Temps de lecture : 2 min 30s

1970-01-01 00:00

Not sure which government research and development program is right for you? This overview examines the key differences.

If your company conducts research and development, you most likely have or will consider a number of government funding and tax credit programs. How do you assess which program is right for you? How do you determine which program offers the greater expected return for your time and effort?

This article will compare two of the oldest and most popular federal programs: the Industrial Research Assistance Program (IRAP) and the Scientific Research & Experimental Development program (SR&ED).

IRAP is a federal program administered by the National Research Council that provides R&D grants to qualified innovative small and medium sized enterprises in Canada. The program has a limited budget (about $270 million in 2014/15) and receives hundreds of submissions annually, making it a very competitive funding option.

To apply you will need to submit a comprehensive business plan outlining your go to market plan as well as revenue and profit projections. IRAP evaluates these projections as part of their approval process. Subsequent to funding, IRAP will periodically measure your company’s progress relative to your projections, and will make recommendations as needed, occasionally mandating changes that you may not agree to.

For some companies, IRAP’s ‘hands on’ approach and influence in project management may be a welcome source of value add. In our experience, however, government officials do not make the best entrepreneurial coaches and mentors. We believe better strategic, commercial and operational advice can be found elsewhere.

The SR&ED program is administered by the Canada Revenue Agency (CRA) and offers tax credit for eligible R&D expenditures. The SR&ED program has no fixed budget, so every eligible claim is approved. In 2012, the program processed 25,000 claims worth approximately $3.6 billion in tax credits.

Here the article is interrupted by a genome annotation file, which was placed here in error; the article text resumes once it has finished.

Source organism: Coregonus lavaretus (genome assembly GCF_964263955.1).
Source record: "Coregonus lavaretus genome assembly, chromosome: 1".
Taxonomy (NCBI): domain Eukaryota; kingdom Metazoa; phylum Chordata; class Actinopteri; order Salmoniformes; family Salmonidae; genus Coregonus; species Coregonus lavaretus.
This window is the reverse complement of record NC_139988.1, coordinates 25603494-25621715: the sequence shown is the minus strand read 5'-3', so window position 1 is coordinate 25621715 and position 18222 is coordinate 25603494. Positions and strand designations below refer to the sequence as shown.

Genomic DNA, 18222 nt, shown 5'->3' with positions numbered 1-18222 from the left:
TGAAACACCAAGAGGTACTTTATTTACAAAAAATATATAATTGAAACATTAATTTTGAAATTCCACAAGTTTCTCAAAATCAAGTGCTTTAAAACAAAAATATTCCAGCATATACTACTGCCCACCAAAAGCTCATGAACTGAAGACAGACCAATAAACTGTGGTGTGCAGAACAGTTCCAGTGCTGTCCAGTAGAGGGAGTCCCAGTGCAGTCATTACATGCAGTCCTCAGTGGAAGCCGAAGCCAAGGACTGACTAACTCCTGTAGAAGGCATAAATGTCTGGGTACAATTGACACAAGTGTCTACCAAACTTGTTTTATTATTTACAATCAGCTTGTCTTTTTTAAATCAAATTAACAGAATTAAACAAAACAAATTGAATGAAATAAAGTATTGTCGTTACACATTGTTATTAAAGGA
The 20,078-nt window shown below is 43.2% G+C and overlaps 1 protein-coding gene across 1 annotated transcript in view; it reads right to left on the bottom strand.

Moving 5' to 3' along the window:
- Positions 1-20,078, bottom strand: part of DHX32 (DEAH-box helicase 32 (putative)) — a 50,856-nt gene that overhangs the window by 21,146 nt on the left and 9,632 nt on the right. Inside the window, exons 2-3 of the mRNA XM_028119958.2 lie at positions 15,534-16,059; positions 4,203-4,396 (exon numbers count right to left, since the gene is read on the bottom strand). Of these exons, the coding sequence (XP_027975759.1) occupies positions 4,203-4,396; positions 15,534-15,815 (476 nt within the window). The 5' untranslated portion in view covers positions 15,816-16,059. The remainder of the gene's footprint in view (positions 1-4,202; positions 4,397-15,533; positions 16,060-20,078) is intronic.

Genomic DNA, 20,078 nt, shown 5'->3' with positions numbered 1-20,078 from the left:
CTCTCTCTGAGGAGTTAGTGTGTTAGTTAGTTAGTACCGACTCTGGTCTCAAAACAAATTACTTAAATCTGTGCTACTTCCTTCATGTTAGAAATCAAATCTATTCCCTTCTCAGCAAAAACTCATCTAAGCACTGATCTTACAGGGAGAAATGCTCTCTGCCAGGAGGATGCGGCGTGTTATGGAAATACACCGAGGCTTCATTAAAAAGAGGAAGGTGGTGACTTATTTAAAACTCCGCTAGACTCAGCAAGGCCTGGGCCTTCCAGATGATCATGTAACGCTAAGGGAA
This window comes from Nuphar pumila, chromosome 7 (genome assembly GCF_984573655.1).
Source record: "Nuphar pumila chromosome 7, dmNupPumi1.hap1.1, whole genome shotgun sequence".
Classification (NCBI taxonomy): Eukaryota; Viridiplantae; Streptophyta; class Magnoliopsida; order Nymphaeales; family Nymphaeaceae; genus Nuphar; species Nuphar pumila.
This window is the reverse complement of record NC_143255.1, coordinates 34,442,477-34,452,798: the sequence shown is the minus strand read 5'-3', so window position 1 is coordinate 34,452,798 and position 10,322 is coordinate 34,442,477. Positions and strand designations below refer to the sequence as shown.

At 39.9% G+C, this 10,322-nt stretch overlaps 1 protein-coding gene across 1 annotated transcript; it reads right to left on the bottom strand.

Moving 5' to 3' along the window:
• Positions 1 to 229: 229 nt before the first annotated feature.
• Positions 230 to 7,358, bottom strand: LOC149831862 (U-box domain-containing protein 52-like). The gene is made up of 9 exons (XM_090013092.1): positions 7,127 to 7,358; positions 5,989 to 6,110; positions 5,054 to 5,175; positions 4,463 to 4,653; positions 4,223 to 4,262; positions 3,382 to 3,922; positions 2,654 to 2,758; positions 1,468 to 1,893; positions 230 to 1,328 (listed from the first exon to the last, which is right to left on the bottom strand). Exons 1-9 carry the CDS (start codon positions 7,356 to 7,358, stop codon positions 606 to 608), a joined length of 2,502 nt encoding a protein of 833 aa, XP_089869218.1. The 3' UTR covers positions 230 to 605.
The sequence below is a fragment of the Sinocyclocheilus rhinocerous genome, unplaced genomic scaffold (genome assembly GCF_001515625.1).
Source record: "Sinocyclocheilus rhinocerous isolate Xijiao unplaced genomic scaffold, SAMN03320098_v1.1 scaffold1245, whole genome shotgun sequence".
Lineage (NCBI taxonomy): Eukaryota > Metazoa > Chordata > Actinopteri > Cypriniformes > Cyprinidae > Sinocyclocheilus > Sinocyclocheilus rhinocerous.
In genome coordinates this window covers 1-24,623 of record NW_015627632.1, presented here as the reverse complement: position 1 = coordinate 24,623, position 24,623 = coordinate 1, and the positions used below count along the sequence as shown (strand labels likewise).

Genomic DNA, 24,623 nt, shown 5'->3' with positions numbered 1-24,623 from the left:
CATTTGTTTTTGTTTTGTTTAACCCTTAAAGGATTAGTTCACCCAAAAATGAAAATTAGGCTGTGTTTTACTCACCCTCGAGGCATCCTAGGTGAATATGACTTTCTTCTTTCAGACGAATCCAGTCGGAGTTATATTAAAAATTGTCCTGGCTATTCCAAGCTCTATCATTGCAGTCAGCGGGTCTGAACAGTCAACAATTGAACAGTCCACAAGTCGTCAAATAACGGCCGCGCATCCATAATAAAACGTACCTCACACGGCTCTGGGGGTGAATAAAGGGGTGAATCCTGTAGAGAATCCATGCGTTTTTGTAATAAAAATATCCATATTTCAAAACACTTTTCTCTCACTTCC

It’s worth noting that any IRAP funding will reduce your eligible expenditures for SR&ED claims. Additional differences between IRAP and SR&ED include:

  • IRAP only considers applications for future R&D projects. SR&ED approves eligible expenses already incurred;
  • IRAP benefits are usually paid in instalments as you report on your project’s progress. SR&ED tax credits are approved in a lump sum after your year-end tax filing has been accepted by the CRA;
  • IRAP funding is restricted to companies with fewer than 500 employees. SR&ED has no limits on company size; and
  • SR&ED includes a broader category of expenses than IRAP.

Final Verdict

We believe SR&ED is the better option for the majority of companies, delivering greater results both in financial return and time invested. Our advice, based on over a decade of experience, revolves around three key reasons:

  • SR&ED is not based on a prior selection process;
  • SR&ED is available to any company that qualifies; and
  • IRAP funding will be deducted from SR&ED claims.

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